In Memoriam: Stephen Oroszlan, Ph.D., Scientist Emeritus

HIV Dynamics and Replication Program
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HIV DRP staff photo September 2019
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Melissa Fernandez work-in-progress seminar August 2018
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HIV DRP Think Tank Meeting 2017
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Announcement of 2020 David Derse Memorial Lecture and Award
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Sean Patro's poster presentation at CROI 2019
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John Coffin and Stephen Hughes participating in This Week in Virology podcast at 2018 Cold Spring Harbor Retroviruses Meeting
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Students and postbac fellows in the HIV Dynamics and Replication Program July 2019

In Memoriam: Stephen Oroszlan, Ph.D., Scientist Emeritus

Photo of Stephen Oroszlan, Ph.D.The HIV DRP mourns the recent death of Stephen Oroszlan, a pioneer in studies related to the biochemistry and enzymology of retroviral replication and the biosynthesis of retroviral enzymes and structural proteins.

Dr. Oroszlan received his early training in chemical engineering in his native Hungary.  Following his immigration to the U.S., he obtained a Ph.D. in Pharmacology from Georgetown University.  After his postdoctoral training at the NCI from 1961 to 1963, he conducted biochemistry research on retroviruses at the Albert Einstein Medical Center, George Washington University School of Medicine, and Flow Laboratories.  In 1976 he returned to the NCI and served as Director of the Molecular Virology and Carcinogenesis Laboratory, ABL-Basic Research Program, from 1983 to 1995.  He was appointed Scientist Emeritus in 1995, and since 1999 he had been affiliated with the HIV DRP.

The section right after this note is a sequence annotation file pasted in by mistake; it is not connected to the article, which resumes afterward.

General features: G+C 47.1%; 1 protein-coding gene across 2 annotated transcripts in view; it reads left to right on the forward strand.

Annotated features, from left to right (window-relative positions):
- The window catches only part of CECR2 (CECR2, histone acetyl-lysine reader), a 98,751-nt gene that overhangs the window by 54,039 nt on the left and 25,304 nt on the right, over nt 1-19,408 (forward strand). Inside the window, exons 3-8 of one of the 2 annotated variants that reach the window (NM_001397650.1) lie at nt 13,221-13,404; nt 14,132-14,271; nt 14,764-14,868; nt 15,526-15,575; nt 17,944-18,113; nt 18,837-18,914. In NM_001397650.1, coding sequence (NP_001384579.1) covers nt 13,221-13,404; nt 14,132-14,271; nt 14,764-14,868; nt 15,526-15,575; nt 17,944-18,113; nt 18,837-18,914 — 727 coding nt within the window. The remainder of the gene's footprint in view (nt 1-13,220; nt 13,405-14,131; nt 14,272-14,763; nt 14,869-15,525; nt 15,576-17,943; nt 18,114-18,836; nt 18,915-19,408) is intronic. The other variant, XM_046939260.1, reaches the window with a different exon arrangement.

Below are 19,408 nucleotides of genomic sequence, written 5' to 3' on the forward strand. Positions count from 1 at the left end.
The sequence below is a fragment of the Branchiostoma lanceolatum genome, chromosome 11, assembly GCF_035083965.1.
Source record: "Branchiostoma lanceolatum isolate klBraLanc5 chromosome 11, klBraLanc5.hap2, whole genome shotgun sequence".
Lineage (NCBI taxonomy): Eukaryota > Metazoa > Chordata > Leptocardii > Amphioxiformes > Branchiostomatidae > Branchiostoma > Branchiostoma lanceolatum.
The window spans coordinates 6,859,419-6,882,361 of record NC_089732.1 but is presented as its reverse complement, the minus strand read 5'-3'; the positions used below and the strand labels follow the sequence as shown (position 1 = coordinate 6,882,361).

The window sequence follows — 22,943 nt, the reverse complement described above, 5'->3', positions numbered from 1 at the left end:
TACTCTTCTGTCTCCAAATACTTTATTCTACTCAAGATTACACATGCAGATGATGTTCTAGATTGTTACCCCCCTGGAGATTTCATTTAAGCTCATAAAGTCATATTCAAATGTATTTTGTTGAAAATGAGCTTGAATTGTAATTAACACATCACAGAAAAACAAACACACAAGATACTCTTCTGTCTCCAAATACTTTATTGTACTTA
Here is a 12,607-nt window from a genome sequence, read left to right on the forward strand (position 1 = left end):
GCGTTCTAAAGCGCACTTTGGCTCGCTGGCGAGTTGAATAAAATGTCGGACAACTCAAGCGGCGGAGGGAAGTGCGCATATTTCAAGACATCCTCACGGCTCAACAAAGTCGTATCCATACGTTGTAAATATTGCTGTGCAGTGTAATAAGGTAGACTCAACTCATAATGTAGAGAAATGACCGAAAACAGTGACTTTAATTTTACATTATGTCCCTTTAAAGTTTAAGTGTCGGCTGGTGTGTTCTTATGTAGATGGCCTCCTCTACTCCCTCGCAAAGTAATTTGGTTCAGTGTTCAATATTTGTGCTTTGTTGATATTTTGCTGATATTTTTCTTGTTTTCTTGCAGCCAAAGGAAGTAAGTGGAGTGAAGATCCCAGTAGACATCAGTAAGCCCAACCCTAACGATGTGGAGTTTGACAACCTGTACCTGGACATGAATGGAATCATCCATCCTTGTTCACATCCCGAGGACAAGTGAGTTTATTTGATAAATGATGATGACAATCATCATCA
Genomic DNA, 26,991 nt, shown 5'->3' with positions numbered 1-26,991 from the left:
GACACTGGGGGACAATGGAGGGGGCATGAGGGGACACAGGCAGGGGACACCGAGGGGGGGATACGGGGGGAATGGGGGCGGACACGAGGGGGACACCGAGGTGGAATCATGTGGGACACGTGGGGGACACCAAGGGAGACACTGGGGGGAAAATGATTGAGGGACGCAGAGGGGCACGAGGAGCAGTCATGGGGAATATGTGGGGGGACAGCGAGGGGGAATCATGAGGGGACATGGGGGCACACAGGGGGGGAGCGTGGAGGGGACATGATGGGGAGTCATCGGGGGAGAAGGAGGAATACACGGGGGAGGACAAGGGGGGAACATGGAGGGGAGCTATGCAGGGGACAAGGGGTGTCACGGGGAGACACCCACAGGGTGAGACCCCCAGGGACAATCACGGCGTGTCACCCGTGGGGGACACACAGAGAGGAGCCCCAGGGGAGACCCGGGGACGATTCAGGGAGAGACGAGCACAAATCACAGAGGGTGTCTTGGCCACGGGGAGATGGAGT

Dr. Oroszlan was perhaps best known for his groundbreaking research defining the role of retroviral proteases in the generation of mature Gag-related protein products, which comprise the virus particle structure.  This work played a central role in the development of HIV protease inhibitors, which became a mainstay in the treatment of HIV-infected individuals.  His laboratory also discovered that many retroviral Gag proteins are modified with the fatty acid myristate, a finding that was of great importance in understanding the assembly of retroviral particles.  He published more than 250 papers and was named one of the most highly cited researchers in microbiology by the Institute for Scientific Information.

Dr. Oroszlan's numerous honors include the award of a Doctor Honoris Causa Degree from the University of Debrecen Medical School in 1993, election to the Hungarian Academy of Sciences as a foreign associate in 1994, a Retroviral Retrospective Symposium held in his honor at Hood College in 1994, and the Mór Kaposi Research Foundation Award in 2000.

Alan Rein, a longtime colleague of Dr. Oroszlan’s and head of the Retrovirus Assembly Section in the HIV DRP, is serving as a guest editor for the Viruses Special Issue “In Memory of Stephen Oroszlan” to honor his work and scientific legacy.